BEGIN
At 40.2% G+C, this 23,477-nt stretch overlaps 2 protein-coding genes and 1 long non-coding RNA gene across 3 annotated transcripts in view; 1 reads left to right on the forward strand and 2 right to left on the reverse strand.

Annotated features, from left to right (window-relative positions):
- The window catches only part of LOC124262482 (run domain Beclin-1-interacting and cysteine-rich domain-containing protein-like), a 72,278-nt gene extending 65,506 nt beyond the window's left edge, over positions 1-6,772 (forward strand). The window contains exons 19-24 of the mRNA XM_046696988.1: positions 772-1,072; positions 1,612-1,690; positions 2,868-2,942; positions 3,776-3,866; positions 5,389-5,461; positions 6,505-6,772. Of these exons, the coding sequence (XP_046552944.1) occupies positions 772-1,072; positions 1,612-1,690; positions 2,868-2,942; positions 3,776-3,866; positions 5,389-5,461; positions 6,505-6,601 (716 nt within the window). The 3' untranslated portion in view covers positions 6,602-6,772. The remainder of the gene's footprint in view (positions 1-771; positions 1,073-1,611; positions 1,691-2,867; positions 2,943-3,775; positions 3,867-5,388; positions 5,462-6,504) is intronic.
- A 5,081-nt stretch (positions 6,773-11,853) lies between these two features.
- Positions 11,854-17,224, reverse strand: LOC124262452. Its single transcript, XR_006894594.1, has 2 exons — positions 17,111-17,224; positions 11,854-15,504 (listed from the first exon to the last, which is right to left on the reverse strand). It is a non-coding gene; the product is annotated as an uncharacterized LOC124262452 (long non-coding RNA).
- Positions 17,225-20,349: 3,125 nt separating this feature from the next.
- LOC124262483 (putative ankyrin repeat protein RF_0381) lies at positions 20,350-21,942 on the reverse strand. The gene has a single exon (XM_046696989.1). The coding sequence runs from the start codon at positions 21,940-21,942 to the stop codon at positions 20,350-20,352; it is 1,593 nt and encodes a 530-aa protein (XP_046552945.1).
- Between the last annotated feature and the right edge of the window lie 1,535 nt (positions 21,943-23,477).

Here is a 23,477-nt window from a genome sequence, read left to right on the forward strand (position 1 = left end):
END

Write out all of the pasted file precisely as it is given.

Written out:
At 40.2% G+C, this 23,477-nt stretch overlaps 2 protein-coding genes and 1 long non-coding RNA gene across 3 annotated transcripts in view; 1 reads left to right on the forward strand and 2 right to left on the reverse strand.

Annotated features, from left to right (window-relative positions):
- The window catches only part of LOC124262482 (run domain Beclin-1-interacting and cysteine-rich domain-containing protein-like), a 72,278-nt gene extending 65,506 nt beyond the window's left edge, over positions 1-6,772 (forward strand). The window contains exons 19-24 of the mRNA XM_046696988.1: positions 772-1,072; positions 1,612-1,690; positions 2,868-2,942; positions 3,776-3,866; positions 5,389-5,461; positions 6,505-6,772. Of these exons, the coding sequence (XP_046552944.1) occupies positions 772-1,072; positions 1,612-1,690; positions 2,868-2,942; positions 3,776-3,866; positions 5,389-5,461; positions 6,505-6,601 (716 nt within the window). The 3' untranslated portion in view covers positions 6,602-6,772. The remainder of the gene's footprint in view (positions 1-771; positions 1,073-1,611; positions 1,691-2,867; positions 2,943-3,775; positions 3,867-5,388; positions 5,462-6,504) is intronic.
- A 5,081-nt stretch (positions 6,773-11,853) lies between these two features.
- Positions 11,854-17,224, reverse strand: LOC124262452. Its single transcript, XR_006894594.1, has 2 exons — positions 17,111-17,224; positions 11,854-15,504 (listed from the first exon to the last, which is right to left on the reverse strand). It is a non-coding gene; the product is annotated as an uncharacterized LOC124262452 (long non-coding RNA).
- Positions 17,225-20,349: 3,125 nt separating this feature from the next.
- LOC124262483 (putative ankyrin repeat protein RF_0381) lies at positions 20,350-21,942 on the reverse strand. The gene has a single exon (XM_046696989.1). The coding sequence runs from the start codon at positions 21,940-21,942 to the stop codon at positions 20,350-20,352; it is 1,593 nt and encodes a 530-aa protein (XP_046552945.1).
- Between the last annotated feature and the right edge of the window lie 1,535 nt (positions 21,943-23,477).

Here is a 23,477-nt window from a genome sequence, read left to right on the forward strand (position 1 = left end):